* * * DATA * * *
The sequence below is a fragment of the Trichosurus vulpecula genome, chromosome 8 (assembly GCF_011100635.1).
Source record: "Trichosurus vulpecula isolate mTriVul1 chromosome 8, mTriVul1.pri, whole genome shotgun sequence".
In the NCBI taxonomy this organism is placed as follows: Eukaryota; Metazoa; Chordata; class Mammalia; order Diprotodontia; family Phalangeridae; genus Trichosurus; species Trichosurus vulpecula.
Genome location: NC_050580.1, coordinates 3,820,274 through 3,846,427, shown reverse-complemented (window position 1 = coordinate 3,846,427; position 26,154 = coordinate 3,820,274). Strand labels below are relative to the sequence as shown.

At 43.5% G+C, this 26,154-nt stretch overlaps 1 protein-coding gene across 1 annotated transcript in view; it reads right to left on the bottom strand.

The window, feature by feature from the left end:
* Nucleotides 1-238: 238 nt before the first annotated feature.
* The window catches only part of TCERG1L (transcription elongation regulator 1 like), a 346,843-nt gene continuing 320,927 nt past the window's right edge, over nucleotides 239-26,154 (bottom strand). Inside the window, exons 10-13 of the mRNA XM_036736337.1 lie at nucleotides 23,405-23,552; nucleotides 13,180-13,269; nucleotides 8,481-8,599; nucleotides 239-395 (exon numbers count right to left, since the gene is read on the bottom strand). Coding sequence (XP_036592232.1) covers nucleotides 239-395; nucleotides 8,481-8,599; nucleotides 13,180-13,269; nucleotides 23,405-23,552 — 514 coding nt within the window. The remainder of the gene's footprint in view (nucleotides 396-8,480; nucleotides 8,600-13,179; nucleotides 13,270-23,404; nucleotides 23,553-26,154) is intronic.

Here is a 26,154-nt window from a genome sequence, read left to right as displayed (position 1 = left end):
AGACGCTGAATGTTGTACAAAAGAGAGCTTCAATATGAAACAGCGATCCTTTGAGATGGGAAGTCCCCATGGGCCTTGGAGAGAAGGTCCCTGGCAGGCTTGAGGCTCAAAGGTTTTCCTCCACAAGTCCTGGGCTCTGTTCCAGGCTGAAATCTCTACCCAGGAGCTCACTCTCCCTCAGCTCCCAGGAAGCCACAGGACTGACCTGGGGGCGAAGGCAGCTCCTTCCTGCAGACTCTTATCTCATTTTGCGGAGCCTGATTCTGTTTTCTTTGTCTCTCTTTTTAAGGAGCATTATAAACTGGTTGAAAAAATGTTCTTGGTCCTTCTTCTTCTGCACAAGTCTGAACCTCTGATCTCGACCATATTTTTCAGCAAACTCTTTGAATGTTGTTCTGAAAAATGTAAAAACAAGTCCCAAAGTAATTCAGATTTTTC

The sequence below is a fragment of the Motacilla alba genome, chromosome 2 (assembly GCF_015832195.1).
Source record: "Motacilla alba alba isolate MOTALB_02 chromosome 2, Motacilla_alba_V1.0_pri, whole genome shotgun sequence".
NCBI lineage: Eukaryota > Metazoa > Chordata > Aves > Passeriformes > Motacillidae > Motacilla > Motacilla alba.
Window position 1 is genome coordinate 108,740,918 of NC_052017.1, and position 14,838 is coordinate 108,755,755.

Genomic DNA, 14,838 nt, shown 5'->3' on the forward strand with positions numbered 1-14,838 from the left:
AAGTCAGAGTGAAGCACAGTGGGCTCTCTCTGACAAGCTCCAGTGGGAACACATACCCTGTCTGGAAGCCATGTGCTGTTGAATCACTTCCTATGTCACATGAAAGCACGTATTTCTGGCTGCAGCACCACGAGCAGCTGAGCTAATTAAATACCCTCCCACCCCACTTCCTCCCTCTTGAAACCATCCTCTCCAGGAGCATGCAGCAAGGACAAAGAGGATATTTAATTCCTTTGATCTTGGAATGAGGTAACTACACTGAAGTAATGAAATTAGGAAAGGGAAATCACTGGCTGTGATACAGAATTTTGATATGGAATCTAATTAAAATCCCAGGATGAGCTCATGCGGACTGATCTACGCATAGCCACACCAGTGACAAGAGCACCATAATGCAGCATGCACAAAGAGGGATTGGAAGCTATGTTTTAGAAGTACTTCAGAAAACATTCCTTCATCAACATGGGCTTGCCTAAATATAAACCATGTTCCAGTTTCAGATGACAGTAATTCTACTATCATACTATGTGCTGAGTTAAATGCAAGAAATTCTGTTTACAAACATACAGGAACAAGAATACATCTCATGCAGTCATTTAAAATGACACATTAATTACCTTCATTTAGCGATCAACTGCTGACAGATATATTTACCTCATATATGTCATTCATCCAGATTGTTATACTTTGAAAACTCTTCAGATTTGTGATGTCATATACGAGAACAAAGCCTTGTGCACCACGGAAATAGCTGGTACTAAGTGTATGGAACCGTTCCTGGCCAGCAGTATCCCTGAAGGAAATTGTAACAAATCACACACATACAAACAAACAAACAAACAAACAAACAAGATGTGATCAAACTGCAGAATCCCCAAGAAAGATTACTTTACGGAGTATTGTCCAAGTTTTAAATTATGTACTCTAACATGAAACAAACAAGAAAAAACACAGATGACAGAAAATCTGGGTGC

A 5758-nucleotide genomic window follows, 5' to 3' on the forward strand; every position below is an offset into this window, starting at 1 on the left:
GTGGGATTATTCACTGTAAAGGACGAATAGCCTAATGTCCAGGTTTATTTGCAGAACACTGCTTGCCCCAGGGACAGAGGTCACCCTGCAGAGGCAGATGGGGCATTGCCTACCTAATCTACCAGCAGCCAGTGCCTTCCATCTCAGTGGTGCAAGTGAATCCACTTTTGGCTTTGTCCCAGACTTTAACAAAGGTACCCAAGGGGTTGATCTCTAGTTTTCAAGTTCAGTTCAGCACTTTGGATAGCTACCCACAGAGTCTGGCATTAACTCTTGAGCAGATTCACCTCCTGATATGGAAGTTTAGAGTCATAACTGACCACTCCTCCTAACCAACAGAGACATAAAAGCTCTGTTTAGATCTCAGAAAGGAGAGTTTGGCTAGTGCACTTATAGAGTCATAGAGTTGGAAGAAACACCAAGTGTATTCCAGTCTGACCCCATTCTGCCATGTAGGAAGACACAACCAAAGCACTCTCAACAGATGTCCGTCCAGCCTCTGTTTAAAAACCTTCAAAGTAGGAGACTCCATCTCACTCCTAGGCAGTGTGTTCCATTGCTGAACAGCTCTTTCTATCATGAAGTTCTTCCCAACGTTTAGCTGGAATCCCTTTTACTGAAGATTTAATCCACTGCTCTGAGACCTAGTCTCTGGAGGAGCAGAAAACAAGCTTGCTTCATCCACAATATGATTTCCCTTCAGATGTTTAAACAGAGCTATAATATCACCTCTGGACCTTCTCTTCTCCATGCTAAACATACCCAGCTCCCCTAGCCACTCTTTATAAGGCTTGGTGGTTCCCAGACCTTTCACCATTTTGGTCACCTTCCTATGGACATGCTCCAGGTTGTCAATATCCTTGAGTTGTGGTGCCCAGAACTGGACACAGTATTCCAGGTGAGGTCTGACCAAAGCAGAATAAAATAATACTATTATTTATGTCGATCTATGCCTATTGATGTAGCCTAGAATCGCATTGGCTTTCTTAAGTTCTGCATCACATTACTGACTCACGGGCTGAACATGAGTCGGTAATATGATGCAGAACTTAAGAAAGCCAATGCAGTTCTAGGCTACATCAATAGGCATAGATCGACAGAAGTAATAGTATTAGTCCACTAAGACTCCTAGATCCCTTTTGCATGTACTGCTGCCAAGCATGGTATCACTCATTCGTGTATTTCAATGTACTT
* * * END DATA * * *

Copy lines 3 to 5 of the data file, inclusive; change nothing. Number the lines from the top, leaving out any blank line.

In the NCBI taxonomy this organism is placed as follows: Eukaryota; Metazoa; Chordata; class Mammalia; order Diprotodontia; family Phalangeridae; genus Trichosurus; species Trichosurus vulpecula.
Genome location: NC_050580.1, coordinates 3,820,274 through 3,846,427, shown reverse-complemented (window position 1 = coordinate 3,846,427; position 26,154 = coordinate 3,820,274). Strand labels below are relative to the sequence as shown.

At 43.5% G+C, this 26,154-nt stretch overlaps 1 protein-coding gene across 1 annotated transcript in view; it reads right to left on the bottom strand.